If so why has no existing or projected traffic data been presented at workshops where proposed routes are presented? We only receive promises that traffic will not be negatively affected.

Other supporters:

  • “BRT Preserves Curbside Parking”
  • “BRT will help bicycles by freeing up curbside space.”

(Directly contradicts previous statement.)

Outright Lies

SBS will mean fewer cars because more people will shift to buses. Zero documentation has been provided to prove this. SBS does nothing to reduce the amount of transfers needed to make a trip, which is a major reason one chooses to drive in the first place.

MetroCard data tells us where people are making long trips. Eric Beaton, director of Transit Development for DOT, made that statement. MetroCard data provides much useful information, but cannot provide information regarding trip lengths or trip times since it contains no exit data. The MTA also stated here that they obtain origin/destination data from MetroCards, which is not possible.

Commissioner of the DOT, Polly Trottenberg, stated that SBS has resulted in “a 15 to 20 percent improvement in travel times for all SBS riders.” In order for this statement to be true, the following statements must also be true but they are not:

  1. All SBS buses operate on schedule
  2. All SBS passengers complete their entire trip by only using SBS. In fact, probably about half of the SBS passengers require a transfer to another bus or subway.
  3. No one has a longer walk to and from an SBS stop. These stops are spaced up to one mile apart and require longer walks.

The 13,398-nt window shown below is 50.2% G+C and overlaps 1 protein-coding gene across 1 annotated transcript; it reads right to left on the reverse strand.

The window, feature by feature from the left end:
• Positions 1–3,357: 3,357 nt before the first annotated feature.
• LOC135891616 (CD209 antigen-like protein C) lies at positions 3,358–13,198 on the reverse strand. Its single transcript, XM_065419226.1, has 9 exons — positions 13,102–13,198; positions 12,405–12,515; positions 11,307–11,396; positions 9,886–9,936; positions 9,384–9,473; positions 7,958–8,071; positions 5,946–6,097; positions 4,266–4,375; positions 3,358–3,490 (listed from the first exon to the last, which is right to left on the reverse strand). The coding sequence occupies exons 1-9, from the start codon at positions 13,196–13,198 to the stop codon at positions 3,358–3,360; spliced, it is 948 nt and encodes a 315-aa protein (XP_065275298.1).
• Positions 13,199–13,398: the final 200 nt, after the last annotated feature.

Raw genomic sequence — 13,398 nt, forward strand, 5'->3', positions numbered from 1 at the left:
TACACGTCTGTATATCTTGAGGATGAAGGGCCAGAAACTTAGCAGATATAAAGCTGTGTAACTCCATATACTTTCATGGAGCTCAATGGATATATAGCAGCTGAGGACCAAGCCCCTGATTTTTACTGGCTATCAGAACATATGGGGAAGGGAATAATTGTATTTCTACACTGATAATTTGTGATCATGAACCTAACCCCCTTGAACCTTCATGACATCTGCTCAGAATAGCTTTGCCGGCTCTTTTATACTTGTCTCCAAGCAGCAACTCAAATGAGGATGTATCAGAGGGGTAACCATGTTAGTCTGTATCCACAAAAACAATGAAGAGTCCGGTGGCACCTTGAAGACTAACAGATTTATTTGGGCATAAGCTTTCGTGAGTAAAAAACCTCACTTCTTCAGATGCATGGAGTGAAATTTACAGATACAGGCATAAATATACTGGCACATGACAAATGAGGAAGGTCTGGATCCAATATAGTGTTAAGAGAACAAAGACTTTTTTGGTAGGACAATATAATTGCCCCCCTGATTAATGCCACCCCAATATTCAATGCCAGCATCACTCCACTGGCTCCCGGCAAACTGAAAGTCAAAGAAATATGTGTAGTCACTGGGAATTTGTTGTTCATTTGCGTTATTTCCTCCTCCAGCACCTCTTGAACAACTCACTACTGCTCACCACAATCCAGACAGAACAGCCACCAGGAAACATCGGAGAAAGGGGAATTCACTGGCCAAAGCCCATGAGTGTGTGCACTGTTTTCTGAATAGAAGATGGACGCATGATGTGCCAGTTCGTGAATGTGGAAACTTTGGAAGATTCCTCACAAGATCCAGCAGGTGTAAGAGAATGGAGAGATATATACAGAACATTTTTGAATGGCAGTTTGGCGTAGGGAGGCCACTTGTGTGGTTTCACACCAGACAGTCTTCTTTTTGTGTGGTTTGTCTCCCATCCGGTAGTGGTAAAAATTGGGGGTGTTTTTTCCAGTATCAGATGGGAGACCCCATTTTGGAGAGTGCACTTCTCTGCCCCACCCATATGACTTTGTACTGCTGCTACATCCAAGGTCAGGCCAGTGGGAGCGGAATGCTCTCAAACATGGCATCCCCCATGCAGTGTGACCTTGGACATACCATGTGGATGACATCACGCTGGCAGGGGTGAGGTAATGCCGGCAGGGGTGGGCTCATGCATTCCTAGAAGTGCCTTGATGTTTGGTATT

Woodhaven Boulevard is 160 feet wide (see photo above). The actual curb-to-curb street width is only 125 feet where that photo was taken. It may be 160 feet at some other locations but it also narrows down to 70 or 75 feet at the two points where it crosses the LIRR tracks. We are left with the false impression that Woodhaven is a wide roadway with wide service roads of 160 feet, when in fact its width mostly varies between 125 and 130 feet, and is 35 feet narrower than portrayed.

Bus ridership has increased on the M15 with the introduction of SBS. This “fact” has been used to support every SBS route implemented since. Yet, actual M15 ridership including SBS wasdown 4.1 percent in 2013 from 2012, the last year for which ridership statistics are available. Average daily ridership is down 5.6 percent. In fact, 2013 M15 ridership was lower than it was in 2008 before SBS was initiated there. No separate ridership numbers are published specifically for SBS buses.

SBS supporters say M15 ridership would not have increased if passenger travel times were not reduced. If that were true, the corollary must also be true. That since ridership on the M15 was lower in 2013 than it was before SBS began, travel times must have increased with the introduction of SBS so it has not been successful. The logic cuts both ways.

The truth, according to the Straphangers Campaign, is that the M15 bus route with its SBS feature is the most unreliable route in the entire city. Local Councilman Ben Kallos stated that complaints regarding M15 service are among the heaviest grievances he receives.

Next week: Misrepresentation of facts and contradictions and how so many can be fooled.

The Commute is a weekly feature highlighting news and information about the city’s mass transit system and transportation infrastructure. It is written by Allan Rosen, a Manhattan Beach resident and former Director of MTA/NYC Transit Bus Planning (1981).